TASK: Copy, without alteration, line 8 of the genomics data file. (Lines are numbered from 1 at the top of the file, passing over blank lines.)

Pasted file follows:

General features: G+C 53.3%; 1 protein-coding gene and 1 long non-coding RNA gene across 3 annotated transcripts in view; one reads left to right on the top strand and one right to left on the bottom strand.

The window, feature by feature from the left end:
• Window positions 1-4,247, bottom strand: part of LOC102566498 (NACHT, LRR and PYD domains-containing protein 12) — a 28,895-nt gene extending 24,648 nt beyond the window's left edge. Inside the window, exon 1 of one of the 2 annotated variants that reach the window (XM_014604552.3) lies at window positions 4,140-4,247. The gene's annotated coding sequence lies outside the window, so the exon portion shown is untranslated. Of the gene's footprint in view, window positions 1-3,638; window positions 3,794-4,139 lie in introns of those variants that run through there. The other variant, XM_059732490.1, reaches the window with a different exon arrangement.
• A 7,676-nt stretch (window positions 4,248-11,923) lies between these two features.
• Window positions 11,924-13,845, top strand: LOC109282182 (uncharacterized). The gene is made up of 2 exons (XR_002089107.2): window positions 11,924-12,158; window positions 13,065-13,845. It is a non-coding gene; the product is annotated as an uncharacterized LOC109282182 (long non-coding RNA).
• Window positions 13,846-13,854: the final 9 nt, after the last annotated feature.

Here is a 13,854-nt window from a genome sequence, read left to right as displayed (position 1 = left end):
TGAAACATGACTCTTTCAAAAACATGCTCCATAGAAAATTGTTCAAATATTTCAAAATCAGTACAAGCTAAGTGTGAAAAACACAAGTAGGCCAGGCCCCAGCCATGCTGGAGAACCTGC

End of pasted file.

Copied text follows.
TGAAACATGACTCTTTCAAAAACATGCTCCATAGAAAATTGTTCAAATATTTCAAAATCAGTACAAGCTAAGTGTGAAAAACACAAGTAGGCCAGGCCCCAGCCATGCTGGAGAACCTGC